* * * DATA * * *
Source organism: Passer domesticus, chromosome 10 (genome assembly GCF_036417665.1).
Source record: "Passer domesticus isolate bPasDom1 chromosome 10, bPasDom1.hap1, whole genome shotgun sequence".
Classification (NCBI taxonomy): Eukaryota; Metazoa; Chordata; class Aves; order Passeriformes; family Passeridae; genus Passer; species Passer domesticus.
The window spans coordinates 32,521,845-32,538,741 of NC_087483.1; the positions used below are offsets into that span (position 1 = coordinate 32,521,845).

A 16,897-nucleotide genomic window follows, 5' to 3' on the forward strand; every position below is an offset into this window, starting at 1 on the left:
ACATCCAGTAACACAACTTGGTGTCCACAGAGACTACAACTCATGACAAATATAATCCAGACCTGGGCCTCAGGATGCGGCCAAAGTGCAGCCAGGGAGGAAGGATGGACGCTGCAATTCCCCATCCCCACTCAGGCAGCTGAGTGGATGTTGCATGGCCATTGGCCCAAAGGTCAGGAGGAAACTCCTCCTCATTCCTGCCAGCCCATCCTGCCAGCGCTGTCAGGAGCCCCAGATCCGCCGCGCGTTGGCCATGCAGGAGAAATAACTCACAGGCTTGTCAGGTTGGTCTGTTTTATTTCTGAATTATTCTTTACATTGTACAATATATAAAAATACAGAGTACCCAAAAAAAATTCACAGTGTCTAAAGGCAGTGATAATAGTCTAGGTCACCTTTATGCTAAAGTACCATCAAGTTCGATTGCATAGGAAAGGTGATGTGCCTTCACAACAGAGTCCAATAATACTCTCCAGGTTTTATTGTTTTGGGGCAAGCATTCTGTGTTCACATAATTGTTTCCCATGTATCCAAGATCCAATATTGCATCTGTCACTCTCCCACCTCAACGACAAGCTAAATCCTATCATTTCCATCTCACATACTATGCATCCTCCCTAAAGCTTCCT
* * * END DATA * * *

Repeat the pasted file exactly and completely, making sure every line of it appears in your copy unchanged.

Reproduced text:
Source organism: Passer domesticus, chromosome 10 (genome assembly GCF_036417665.1).
Source record: "Passer domesticus isolate bPasDom1 chromosome 10, bPasDom1.hap1, whole genome shotgun sequence".
Classification (NCBI taxonomy): Eukaryota; Metazoa; Chordata; class Aves; order Passeriformes; family Passeridae; genus Passer; species Passer domesticus.
The window spans coordinates 32,521,845-32,538,741 of NC_087483.1; the positions used below are offsets into that span (position 1 = coordinate 32,521,845).

A 16,897-nucleotide genomic window follows, 5' to 3' on the forward strand; every position below is an offset into this window, starting at 1 on the left:
ACATCCAGTAACACAACTTGGTGTCCACAGAGACTACAACTCATGACAAATATAATCCAGACCTGGGCCTCAGGATGCGGCCAAAGTGCAGCCAGGGAGGAAGGATGGACGCTGCAATTCCCCATCCCCACTCAGGCAGCTGAGTGGATGTTGCATGGCCATTGGCCCAAAGGTCAGGAGGAAACTCCTCCTCATTCCTGCCAGCCCATCCTGCCAGCGCTGTCAGGAGCCCCAGATCCGCCGCGCGTTGGCCATGCAGGAGAAATAACTCACAGGCTTGTCAGGTTGGTCTGTTTTATTTCTGAATTATTCTTTACATTGTACAATATATAAAAATACAGAGTACCCAAAAAAAATTCACAGTGTCTAAAGGCAGTGATAATAGTCTAGGTCACCTTTATGCTAAAGTACCATCAAGTTCGATTGCATAGGAAAGGTGATGTGCCTTCACAACAGAGTCCAATAATACTCTCCAGGTTTTATTGTTTTGGGGCAAGCATTCTGTGTTCACATAATTGTTTCCCATGTATCCAAGATCCAATATTGCATCTGTCACTCTCCCACCTCAACGACAAGCTAAATCCTATCATTTCCATCTCACATACTATGCATCCTCCCTAAAGCTTCCT